But you don't have to be a thrill seeker to appreciate Nicaragua. Jicaro Island is a wonderful place to disconnect and recharge; from quiet mornings with coffee and birdsong to yoga classes near the Cenote and Spanish practice with Jicaro's encouraging staff, there are many ways to slow down but still richly engage with and soak in the destination. And of course there is an economic incentive; Nicaragua is very affordable, even in high season.
The Moral Question: Does Travel to Nicaragua Equate Support for the Ortega Government?
This is a complex issue, and one that I don't want to shy away from discussing. The situation in Nicaragua today is similar to Myanmar in the 1990s and early 2000s…and now again today – should one travel to or vacation in a country with a government that kills and imprisons its own citizens?
While attending Semester at Sea in 2005, I did go to Myanmar when it was still under US embargo, and from that impactful trip remain convinced that forging connections with people in other countries, who are living under vastly different realities is important and transformative. Gaining different perspectives & sharing experiences is one of the most powerful educational opportunities in the world. And responsible travel supports people, offers a sounding board for their stories and provides important economic opportunities that extend far beyond a simple transaction.
I also can't discuss Nicaragua without mentioning Mukul, the $40 million beachfront property & real estate development owned by Nicaragua's wealthiest family which put the country on the map as a luxury destination on the rise. Shortly after the protests and violence started, Mukul shut down and remains closed indefinitely, leaving many Nicaraguans without jobs overnight. Some individuals found employment elsewhere, in other countries, like Mario Magoya who now is the Operations Manager at El Otro Lado in Panama. I am not privy to the reasons as to why Mukul has yet to reopen, but I'm sure I'm not alone in wishing the owners would reconsider and welcome guests once again.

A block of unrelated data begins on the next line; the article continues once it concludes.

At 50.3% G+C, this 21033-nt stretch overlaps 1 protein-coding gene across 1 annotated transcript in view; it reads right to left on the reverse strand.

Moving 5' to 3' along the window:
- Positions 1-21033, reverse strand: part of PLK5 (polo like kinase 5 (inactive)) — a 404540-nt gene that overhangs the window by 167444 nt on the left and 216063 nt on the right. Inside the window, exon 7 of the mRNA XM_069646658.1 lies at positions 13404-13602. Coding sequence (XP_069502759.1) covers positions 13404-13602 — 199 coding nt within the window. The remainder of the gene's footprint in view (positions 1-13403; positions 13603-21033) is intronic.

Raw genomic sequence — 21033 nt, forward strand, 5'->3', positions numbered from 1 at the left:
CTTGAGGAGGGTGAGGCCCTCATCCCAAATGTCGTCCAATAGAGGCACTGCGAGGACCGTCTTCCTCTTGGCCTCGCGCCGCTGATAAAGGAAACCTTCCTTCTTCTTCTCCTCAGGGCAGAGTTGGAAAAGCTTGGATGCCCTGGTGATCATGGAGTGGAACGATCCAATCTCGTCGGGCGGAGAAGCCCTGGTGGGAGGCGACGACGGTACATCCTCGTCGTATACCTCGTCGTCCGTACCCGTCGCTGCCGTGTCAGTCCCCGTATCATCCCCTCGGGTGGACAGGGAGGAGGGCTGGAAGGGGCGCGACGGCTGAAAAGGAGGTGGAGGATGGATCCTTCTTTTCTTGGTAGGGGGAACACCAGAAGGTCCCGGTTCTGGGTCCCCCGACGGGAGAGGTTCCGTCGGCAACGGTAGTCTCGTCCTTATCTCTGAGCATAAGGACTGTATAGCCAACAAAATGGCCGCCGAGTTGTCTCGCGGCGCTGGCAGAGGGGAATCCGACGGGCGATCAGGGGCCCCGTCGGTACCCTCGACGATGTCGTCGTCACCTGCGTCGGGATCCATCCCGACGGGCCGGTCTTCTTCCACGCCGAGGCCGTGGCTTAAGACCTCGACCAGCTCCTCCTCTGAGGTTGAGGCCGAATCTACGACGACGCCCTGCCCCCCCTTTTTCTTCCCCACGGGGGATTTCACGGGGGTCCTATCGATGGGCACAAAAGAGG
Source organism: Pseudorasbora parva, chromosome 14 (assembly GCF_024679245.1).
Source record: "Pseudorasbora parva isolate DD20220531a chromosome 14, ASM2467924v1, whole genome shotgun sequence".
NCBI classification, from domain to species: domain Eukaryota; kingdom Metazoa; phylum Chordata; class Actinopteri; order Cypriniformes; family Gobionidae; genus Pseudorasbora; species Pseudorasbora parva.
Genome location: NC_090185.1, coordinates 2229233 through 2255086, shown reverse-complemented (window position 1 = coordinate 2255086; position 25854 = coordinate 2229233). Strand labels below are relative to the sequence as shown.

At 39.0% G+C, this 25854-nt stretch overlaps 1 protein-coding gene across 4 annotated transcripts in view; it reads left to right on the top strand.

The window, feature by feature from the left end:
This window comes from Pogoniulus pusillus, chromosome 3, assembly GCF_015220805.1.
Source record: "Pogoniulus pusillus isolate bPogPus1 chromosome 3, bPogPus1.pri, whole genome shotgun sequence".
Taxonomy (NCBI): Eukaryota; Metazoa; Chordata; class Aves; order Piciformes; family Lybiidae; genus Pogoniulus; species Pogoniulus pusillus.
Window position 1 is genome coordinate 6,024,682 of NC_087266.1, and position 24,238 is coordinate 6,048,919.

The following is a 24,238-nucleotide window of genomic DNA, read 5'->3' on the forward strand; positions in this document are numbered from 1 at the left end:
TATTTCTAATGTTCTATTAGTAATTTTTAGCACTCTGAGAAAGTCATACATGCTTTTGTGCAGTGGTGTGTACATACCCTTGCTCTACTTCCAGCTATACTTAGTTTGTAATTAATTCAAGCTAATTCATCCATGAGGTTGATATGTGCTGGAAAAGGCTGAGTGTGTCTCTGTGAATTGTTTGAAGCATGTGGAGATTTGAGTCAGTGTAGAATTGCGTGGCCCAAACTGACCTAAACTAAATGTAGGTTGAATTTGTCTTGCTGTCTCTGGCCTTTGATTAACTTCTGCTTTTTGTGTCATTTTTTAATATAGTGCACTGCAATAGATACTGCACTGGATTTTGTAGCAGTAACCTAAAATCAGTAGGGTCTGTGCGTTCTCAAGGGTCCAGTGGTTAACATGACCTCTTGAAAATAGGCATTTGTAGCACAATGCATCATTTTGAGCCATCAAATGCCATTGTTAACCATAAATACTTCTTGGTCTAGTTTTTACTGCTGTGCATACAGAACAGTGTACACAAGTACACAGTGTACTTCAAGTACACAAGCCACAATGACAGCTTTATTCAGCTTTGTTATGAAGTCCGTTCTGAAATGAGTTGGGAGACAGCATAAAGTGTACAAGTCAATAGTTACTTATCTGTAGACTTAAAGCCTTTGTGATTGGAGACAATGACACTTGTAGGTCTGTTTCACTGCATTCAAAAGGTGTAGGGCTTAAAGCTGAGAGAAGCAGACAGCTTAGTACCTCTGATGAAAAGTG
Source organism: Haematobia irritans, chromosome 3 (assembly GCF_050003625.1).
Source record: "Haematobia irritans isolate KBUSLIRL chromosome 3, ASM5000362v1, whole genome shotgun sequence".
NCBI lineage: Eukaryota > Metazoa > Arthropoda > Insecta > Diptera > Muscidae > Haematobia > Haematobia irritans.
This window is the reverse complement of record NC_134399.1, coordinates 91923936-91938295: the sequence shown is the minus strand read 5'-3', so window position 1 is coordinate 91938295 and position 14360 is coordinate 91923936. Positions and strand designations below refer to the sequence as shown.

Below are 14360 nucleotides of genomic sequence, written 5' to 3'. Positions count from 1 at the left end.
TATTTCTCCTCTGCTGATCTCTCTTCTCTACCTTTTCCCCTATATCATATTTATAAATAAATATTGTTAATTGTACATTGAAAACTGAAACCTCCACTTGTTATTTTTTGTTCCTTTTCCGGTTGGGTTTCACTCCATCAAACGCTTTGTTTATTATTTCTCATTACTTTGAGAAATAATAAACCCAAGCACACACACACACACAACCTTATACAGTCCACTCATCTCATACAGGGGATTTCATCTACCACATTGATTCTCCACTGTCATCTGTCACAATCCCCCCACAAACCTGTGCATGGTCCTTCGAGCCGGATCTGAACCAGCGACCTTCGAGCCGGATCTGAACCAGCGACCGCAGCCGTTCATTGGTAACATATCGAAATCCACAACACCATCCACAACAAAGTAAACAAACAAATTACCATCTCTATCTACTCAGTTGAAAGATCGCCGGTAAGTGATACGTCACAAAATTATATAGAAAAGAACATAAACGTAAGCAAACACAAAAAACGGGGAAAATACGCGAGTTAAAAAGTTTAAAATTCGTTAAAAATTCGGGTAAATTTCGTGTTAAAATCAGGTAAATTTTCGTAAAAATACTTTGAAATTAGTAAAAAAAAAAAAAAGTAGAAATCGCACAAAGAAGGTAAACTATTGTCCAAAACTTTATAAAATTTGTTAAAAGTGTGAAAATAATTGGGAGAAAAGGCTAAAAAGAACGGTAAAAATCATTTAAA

Jicaro was also forced to close for a few months, but owner Karen Emmanuel maintained a core team of nearly half of Jicaro's full staff on payroll since last April. She self-funded the operation and continues to cover employee salaries, committed to the local community and the many people who came to depend on Jicaro Island for employment. Howard Coulson, General Manager of Jicaro Island had this to share:
"When we officially reopened in November, employee after employee returned, hugging Karen and crying – "Thank you for opening, I can feed my family again." Karen understands that people are a businesses' most important asset. Without great people, we are nothing. I will never take another job – I will work with her and with Jicaro until I retire."
Written by: Kirsten Gardner (Kirsten is a former Wildland employee and now one of our travel partners and an expert on travel to Central America.)
I recently sent a couple to Nicaragua, who had a wonderful trip (read a review of their trip). To learn more about trips to Nicaragua give me a call at 800-345-4453 or send me an email - and ask me about exclusive deals at Jicaro Island.